GW’s Teachers in Industry Project participants learned skills from area business leaders to bring back to their classrooms.
Although George Washington’s Teachers in Industry Project comes to a close this week, the knowledge participants have gained has yet to start its journey through area middle and high school classrooms.
The project, hosted by GW’s Virginia Science and Technology Campus, is a three-week externship where teachers learn about the work environment in various companies focused on science, technology, engineering and mathematics (STEM), then bring that knowledge back to their classrooms, letting it shape their lesson plans, objectives and goals.
“The program is designed to bridge the gap between what is actually taught in the classroom and what young people need to know in order to contribute to the STEM-based workforce of the future,” said Janet Schiavone, a faculty member in the GW Graduate School of Education and Human Development and co-director of the program.
For the program’s fourth year, 19 teachers from Loudoun County Public Schools, Prince William County Schools and Manassas City Schools participated in two four-day externships and heard from executives at top regional businesses including Lockheed Martin’s Information Systems & Global Solutions Division, Neustar, REHAU North America, Telos Corporation, Fortessa, Inc., Inova Loudoun Hospital, Dulles International Airport, Loudoun Water and DBI Architects. Lockheed Martin is a third-year sponsor of the program.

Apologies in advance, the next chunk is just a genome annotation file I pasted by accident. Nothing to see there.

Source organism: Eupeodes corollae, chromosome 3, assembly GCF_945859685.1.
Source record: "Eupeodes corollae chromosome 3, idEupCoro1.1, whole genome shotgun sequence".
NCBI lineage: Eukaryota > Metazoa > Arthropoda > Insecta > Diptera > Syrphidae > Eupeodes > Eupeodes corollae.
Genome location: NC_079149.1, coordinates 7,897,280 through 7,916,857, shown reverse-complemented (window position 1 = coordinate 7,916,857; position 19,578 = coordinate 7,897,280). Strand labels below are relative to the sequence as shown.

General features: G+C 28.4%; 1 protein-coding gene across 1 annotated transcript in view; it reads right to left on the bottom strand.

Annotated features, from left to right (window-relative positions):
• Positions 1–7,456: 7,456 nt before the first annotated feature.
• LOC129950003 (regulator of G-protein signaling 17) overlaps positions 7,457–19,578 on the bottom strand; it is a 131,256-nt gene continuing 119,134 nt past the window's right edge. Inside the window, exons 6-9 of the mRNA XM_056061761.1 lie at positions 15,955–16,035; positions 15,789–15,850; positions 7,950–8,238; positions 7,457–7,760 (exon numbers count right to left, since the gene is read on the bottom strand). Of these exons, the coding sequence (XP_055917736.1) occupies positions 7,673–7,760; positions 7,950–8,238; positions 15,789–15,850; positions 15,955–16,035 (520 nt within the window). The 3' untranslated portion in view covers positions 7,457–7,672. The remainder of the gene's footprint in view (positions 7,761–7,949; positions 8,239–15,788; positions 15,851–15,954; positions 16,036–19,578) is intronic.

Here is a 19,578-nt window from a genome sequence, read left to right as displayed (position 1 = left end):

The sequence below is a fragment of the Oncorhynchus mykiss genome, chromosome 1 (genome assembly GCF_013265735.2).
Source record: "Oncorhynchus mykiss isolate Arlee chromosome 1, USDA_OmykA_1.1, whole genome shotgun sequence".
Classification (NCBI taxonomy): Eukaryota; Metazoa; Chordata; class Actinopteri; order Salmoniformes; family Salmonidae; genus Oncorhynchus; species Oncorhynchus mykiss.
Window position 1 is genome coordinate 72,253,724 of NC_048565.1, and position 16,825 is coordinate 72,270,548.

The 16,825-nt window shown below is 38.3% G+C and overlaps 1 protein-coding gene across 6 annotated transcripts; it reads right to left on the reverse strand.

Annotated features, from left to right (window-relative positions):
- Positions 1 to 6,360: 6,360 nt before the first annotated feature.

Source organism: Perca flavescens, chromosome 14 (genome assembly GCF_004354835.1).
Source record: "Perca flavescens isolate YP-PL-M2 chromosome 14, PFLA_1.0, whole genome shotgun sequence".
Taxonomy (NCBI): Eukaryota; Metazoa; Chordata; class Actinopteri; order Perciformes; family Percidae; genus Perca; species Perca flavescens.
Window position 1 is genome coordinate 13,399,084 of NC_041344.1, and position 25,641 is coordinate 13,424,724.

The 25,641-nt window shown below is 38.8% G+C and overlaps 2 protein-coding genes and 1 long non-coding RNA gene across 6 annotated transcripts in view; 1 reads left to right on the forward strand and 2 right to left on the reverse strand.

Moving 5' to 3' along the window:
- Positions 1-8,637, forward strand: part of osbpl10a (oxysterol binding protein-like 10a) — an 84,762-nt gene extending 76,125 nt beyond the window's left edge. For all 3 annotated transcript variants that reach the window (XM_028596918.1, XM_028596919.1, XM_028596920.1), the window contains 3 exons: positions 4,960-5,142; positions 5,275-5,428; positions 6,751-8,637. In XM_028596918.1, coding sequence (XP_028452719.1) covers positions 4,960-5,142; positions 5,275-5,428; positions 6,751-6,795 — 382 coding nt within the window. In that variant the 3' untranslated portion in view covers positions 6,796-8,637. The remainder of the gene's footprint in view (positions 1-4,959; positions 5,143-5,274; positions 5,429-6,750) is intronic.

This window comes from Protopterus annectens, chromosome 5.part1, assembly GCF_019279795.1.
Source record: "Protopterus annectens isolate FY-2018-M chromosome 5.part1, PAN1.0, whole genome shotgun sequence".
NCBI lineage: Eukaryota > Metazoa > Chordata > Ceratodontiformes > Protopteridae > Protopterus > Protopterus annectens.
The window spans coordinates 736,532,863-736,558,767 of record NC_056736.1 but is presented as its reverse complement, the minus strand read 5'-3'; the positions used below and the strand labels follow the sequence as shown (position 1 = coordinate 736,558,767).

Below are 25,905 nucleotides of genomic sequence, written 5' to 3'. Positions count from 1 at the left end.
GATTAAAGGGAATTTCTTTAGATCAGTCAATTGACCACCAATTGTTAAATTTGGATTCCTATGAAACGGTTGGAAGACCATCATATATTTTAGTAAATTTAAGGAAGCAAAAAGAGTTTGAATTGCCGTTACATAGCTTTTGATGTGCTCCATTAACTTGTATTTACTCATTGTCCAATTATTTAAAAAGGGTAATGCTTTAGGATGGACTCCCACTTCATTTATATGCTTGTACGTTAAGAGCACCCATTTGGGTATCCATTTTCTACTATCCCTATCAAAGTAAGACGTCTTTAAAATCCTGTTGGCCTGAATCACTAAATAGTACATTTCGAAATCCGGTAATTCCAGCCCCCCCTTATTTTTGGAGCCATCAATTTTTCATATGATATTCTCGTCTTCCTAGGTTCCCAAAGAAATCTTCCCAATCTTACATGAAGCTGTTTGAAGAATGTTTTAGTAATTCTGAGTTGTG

For Nathalia Hardy, an English teacher at Freedom High School in Loudoun County, the time spent at Neustar, a technology and information services company, was especially enlightening. Ms. Hardy said her experience emphasized the importance of students’ flexibility, adaptability, ability to work collaboratively and communicate effectively in the workplace.
“These are skills I can help my students develop now,” she said.
That’s exactly what Neustar Director of Corporate Finance Rick Pearson hoped the company could achieve in this partnership.
“Neustar is honored to be one of the companies to host a teaching group from the GW Teachers in Industry Project this summer,” Mr. Pearson said. “We believe in the project’s mission and at Neustar we focus our efforts on promoting and supporting STEM education initiatives in the communities where our employees live and work.”
The program’s effectiveness received high marks from teachers, who also noted they learned about creative solutions to problems, critical thinking and leadership and management skills.
“I think that all teachers, guidance counselors and administrative staff should go through this program,” said Martin Schulz, MBA ’91, a math teacher at Tuscarora High School in Loudoun County. “If we want to prepare our students for the 21st-century workplace, I can’t think of a better way for us to be armed and ready.”
Industry-education partnerships like the Teachers in Industry Project have long-reaching goals in workforce development.
“We were honored to be asked by George Washington University to participate again this year in the Teachers in Industry Project, and it was a real privilege hosting these leaders in education who are shaping the curriculum for our nation’s future workforce in engineering,” said Rob Fuller, a communications director at Lockheed Martin. “Our company leaders understand the national imperative in supporting STEM programs, and this unique approach provides us an opportunity to have a greater impact.”